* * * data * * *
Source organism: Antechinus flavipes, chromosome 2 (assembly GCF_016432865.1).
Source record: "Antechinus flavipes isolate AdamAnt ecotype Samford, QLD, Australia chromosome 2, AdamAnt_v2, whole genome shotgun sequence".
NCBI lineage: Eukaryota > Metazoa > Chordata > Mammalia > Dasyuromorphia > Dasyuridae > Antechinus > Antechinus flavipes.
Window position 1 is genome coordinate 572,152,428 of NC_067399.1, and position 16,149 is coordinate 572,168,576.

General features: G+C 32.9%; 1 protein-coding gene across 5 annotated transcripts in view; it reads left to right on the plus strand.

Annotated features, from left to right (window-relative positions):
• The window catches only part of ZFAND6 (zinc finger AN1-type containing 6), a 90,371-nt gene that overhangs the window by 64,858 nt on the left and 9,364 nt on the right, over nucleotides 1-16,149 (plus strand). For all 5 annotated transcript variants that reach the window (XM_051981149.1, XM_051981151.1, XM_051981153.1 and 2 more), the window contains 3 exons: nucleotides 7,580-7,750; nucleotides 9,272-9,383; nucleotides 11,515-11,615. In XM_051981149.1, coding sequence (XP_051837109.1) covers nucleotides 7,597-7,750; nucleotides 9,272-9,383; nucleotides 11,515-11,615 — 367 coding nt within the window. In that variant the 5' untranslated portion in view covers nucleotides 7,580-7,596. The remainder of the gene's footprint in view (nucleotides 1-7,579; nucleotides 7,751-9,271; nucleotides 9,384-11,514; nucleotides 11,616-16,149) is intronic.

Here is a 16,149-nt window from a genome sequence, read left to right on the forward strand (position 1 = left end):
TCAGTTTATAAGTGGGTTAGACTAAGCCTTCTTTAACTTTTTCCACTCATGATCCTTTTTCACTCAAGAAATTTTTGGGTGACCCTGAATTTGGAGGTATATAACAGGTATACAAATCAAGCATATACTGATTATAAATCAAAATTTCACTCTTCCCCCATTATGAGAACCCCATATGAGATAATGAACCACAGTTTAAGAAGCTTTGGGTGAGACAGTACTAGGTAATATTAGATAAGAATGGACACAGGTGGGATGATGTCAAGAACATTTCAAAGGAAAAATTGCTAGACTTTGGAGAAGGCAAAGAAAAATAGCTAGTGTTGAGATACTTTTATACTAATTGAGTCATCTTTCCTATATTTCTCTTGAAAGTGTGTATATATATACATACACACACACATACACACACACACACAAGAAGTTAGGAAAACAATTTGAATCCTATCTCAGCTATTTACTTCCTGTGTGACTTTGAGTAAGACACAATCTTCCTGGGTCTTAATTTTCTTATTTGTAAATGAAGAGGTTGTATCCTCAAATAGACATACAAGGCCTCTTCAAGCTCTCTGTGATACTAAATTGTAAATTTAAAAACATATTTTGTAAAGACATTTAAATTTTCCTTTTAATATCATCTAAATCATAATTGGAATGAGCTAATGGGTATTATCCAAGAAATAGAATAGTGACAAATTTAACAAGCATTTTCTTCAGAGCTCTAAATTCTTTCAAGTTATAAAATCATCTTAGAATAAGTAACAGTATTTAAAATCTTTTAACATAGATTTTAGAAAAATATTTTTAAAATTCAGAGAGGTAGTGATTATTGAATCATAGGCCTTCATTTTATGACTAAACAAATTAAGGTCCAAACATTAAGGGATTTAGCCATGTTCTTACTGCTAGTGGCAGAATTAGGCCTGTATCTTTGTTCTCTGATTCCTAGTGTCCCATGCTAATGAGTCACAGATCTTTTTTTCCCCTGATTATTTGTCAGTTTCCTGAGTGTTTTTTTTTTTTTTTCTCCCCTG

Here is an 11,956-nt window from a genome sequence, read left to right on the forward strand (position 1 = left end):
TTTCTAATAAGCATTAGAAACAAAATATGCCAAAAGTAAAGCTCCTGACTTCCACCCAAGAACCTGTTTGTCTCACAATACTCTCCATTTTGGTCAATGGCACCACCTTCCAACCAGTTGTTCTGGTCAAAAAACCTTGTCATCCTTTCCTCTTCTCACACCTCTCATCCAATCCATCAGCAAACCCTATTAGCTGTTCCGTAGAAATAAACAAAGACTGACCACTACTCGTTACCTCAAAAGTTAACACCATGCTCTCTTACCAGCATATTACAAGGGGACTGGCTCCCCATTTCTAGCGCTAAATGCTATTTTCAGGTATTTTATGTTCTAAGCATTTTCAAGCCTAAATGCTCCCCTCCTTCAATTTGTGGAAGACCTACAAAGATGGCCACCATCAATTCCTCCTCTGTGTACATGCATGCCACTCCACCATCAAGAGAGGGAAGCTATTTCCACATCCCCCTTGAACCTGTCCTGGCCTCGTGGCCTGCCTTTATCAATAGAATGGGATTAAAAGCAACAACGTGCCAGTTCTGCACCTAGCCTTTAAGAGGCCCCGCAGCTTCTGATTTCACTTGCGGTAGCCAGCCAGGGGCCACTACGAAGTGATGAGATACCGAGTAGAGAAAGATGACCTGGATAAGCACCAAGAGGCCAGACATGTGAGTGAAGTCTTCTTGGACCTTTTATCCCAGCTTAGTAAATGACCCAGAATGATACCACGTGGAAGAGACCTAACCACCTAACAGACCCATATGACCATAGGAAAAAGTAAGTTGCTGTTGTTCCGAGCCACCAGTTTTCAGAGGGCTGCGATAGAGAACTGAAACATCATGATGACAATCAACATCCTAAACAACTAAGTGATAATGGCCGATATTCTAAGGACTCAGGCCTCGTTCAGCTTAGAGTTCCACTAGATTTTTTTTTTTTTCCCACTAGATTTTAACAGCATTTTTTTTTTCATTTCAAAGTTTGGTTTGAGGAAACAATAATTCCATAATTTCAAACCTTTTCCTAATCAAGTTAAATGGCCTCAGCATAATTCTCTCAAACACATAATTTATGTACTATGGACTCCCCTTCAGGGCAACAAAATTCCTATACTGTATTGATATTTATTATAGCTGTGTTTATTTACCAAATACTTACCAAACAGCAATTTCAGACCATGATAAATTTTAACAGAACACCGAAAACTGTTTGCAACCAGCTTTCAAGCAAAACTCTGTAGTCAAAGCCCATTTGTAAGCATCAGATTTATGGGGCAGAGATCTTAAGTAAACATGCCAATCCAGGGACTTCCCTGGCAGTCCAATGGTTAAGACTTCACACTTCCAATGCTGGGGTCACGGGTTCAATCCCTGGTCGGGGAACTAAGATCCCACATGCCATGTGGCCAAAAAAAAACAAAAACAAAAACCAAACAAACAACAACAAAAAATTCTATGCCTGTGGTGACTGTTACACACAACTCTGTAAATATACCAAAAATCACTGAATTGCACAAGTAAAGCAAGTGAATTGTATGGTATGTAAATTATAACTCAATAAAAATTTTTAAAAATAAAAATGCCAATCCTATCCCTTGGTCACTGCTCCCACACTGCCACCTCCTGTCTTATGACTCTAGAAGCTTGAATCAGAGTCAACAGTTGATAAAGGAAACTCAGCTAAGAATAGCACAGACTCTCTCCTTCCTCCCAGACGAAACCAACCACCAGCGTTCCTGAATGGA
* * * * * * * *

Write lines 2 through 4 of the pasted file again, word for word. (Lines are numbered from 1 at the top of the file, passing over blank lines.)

Source record: "Antechinus flavipes isolate AdamAnt ecotype Samford, QLD, Australia chromosome 2, AdamAnt_v2, whole genome shotgun sequence".
NCBI lineage: Eukaryota > Metazoa > Chordata > Mammalia > Dasyuromorphia > Dasyuridae > Antechinus > Antechinus flavipes.
Window position 1 is genome coordinate 572,152,428 of NC_067399.1, and position 16,149 is coordinate 572,168,576.